We study the problem of learning mixtures of Gaussians with censored data. Statistical learning with censored data is a classical problem, with numerous practical applications, however, finitesample guarantees for even simple latent variable models such as Gaussian mixtures are missing. Formally, we are given censored data from a mixture of univariate Gaussians $$\sum_{i=1}^k w_i \mathcal{N}(\mu_i,\sigma^2),$$ i.e. the sample is observed only if it lies inside a set $S$. The goal is to learn the weights $w_i$ and the means $\mu_i$. We propose an algorithm that takes only $\frac{1}{\varepsilon^{O(k)}}$ samples to estimate the weights $w_i$ and the means $\mu_i$ within $\varepsilon$ error.
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Ten Steps of EM Suffice for Mixtures of Two Gaussians
The ExpectationMaximization (EM) algorithm is a widely used method for maximum likelihood estimation in models with latent variables. For estimating mixtures of Gaussians, its iteration can be viewed as a soft version of the kmeans clustering algorithm. Despite its wide use and applications, there are essentially no known convergence guarantees for this method. We provide global convergence guarantees for mixtures of two Gaussians with known covariance matrices. We show that the population version of EM, where the algorithm is given access to infinitely many samples from the mixture, converges geometrically to the correct mean vectors, and provide simple, closedform expressions for the convergence rate. As a simple illustration, we show that, in one dimension, ten steps of the EM algorithm initialized at infinity result in less than 1\% error estimation of the means. In the finite sample regime, we show that, under a random initialization, Õ (d/ϵ2) samples suffice to compute the unknown vectors to within ϵ in Mahalanobis distance, where d is the dimension. In particular, the error rate of the EM based estimator is Õ (dn‾‾√) where n is the number of samples, which is optimal up to logarithmic factors.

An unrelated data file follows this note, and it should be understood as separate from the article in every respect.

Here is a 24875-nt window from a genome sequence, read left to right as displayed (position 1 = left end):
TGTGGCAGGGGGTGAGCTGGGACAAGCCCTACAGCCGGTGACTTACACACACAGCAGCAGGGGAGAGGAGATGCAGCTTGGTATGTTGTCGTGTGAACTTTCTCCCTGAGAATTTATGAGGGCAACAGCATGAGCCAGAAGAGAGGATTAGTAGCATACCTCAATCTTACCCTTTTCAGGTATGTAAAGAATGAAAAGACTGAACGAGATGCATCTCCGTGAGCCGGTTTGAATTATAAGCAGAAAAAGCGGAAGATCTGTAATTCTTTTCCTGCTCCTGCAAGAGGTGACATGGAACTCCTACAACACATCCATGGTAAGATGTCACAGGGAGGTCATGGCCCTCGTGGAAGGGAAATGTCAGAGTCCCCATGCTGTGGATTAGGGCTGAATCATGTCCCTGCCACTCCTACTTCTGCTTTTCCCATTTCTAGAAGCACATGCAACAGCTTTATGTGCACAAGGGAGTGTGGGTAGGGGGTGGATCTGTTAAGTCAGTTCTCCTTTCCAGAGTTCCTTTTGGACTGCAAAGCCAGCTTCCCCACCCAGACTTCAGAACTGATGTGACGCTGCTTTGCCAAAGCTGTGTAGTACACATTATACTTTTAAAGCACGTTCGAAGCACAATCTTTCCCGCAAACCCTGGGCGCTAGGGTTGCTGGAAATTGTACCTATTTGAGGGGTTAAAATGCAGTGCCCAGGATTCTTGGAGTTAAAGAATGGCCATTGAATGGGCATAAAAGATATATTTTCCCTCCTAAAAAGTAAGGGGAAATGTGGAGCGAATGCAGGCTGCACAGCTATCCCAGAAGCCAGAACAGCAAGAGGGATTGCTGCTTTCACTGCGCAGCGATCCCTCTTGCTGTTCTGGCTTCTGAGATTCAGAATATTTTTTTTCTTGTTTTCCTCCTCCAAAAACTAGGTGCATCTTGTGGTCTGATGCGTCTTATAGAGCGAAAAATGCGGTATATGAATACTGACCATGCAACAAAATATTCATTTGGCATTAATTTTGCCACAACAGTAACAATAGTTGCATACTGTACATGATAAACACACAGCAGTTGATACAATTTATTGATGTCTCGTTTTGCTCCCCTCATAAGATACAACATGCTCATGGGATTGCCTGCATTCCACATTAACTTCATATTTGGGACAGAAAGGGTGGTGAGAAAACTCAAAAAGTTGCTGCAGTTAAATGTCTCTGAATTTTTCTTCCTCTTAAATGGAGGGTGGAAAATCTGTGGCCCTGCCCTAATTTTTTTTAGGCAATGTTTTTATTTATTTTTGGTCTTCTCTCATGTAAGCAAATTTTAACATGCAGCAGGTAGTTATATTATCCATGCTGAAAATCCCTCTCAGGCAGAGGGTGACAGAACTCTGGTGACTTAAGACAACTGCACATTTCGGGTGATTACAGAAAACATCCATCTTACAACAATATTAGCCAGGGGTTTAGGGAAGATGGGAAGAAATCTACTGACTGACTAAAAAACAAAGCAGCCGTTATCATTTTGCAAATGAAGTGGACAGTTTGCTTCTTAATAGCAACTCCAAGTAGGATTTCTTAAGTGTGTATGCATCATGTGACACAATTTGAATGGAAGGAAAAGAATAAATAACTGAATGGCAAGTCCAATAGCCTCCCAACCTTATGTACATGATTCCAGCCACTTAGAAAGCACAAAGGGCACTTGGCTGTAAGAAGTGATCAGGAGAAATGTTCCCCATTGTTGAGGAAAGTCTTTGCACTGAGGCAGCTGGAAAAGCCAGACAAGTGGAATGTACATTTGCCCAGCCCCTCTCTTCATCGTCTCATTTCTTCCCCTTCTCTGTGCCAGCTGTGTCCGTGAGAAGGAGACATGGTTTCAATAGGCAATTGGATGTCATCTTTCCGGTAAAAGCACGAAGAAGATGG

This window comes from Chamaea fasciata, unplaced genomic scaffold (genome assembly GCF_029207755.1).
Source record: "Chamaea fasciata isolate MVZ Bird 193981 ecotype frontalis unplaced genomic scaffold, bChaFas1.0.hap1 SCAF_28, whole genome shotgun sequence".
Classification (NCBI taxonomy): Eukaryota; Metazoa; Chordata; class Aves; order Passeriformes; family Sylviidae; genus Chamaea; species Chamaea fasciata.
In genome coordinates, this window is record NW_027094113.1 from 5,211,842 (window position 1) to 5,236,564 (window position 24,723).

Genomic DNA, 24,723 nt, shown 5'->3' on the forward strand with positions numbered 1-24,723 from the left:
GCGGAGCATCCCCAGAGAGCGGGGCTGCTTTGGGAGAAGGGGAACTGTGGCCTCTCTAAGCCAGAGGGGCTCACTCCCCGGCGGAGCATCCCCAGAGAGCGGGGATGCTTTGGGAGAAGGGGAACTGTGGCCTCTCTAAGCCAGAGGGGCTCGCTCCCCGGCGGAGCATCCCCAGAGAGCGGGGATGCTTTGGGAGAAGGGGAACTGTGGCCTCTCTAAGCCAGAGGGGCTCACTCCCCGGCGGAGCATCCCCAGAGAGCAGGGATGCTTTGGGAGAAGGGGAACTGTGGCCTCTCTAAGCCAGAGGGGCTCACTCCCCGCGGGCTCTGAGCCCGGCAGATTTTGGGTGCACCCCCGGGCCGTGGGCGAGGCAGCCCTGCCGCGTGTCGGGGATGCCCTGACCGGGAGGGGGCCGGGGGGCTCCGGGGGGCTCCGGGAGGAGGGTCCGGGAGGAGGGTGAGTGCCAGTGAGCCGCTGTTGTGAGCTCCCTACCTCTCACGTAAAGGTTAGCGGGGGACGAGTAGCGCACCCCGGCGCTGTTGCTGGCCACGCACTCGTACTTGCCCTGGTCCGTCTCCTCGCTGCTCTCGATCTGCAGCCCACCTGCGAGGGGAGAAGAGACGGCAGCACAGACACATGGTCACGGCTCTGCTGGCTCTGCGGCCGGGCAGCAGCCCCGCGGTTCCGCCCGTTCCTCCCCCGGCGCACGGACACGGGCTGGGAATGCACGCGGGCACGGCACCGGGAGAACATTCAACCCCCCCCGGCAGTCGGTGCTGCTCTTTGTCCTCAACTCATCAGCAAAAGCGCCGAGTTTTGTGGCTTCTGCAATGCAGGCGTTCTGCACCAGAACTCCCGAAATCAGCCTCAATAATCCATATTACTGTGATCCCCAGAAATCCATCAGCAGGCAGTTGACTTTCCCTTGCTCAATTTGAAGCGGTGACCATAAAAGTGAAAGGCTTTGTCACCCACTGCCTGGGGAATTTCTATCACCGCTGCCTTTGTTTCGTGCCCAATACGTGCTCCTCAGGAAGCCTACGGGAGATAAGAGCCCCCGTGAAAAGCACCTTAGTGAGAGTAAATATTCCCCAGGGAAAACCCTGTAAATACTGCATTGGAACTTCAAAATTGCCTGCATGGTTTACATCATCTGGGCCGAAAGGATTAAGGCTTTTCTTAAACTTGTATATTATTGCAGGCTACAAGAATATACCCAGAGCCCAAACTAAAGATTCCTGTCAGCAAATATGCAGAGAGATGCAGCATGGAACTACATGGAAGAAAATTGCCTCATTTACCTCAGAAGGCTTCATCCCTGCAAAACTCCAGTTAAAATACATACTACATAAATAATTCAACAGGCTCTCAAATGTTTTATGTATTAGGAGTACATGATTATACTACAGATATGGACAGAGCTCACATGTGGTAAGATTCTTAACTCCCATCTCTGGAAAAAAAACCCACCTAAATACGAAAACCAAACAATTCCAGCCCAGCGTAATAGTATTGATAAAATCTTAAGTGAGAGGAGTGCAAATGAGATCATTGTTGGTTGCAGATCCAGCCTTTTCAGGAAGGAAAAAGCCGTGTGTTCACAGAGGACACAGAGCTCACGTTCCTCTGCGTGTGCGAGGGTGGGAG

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 Award ID(s):
 1650733
 NSFPAR ID:
 10086309
 Date Published:
 Journal Name:
 30th Annual Conference on Learning Theory
 Format(s):
 Medium: X
 Sponsoring Org:
 National Science Foundation
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